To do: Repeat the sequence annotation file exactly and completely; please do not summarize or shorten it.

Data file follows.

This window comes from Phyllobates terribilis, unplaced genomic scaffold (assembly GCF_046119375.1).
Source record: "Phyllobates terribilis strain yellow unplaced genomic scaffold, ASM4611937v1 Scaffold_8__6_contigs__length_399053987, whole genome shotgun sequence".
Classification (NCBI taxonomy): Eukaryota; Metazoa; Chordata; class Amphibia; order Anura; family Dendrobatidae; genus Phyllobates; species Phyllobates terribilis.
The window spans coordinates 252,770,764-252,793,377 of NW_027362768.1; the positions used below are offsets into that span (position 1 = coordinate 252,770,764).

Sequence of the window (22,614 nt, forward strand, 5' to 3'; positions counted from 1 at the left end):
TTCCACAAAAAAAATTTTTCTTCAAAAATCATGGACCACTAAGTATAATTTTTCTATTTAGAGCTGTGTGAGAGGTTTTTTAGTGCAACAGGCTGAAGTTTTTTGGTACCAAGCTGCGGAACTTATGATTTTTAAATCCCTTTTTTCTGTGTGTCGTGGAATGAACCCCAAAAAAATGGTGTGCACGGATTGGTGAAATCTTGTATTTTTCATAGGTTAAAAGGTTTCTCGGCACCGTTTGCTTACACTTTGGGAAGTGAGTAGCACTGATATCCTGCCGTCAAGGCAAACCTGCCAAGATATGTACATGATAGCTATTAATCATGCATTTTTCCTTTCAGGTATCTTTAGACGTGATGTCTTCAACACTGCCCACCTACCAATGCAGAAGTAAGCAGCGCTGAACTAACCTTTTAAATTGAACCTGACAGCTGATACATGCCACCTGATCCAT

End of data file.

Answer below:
This window comes from Phyllobates terribilis, unplaced genomic scaffold (assembly GCF_046119375.1).
Source record: "Phyllobates terribilis strain yellow unplaced genomic scaffold, ASM4611937v1 Scaffold_8__6_contigs__length_399053987, whole genome shotgun sequence".
Classification (NCBI taxonomy): Eukaryota; Metazoa; Chordata; class Amphibia; order Anura; family Dendrobatidae; genus Phyllobates; species Phyllobates terribilis.
The window spans coordinates 252,770,764-252,793,377 of NW_027362768.1; the positions used below are offsets into that span (position 1 = coordinate 252,770,764).

Sequence of the window (22,614 nt, forward strand, 5' to 3'; positions counted from 1 at the left end):
TTCCACAAAAAAAATTTTTCTTCAAAAATCATGGACCACTAAGTATAATTTTTCTATTTAGAGCTGTGTGAGAGGTTTTTTAGTGCAACAGGCTGAAGTTTTTTGGTACCAAGCTGCGGAACTTATGATTTTTAAATCCCTTTTTTCTGTGTGTCGTGGAATGAACCCCAAAAAAATGGTGTGCACGGATTGGTGAAATCTTGTATTTTTCATAGGTTAAAAGGTTTCTCGGCACCGTTTGCTTACACTTTGGGAAGTGAGTAGCACTGATATCCTGCCGTCAAGGCAAACCTGCCAAGATATGTACATGATAGCTATTAATCATGCATTTTTCCTTTCAGGTATCTTTAGACGTGATGTCTTCAACACTGCCCACCTACCAATGCAGAAGTAAGCAGCGCTGAACTAACCTTTTAAATTGAACCTGACAGCTGATACATGCCACCTGATCCAT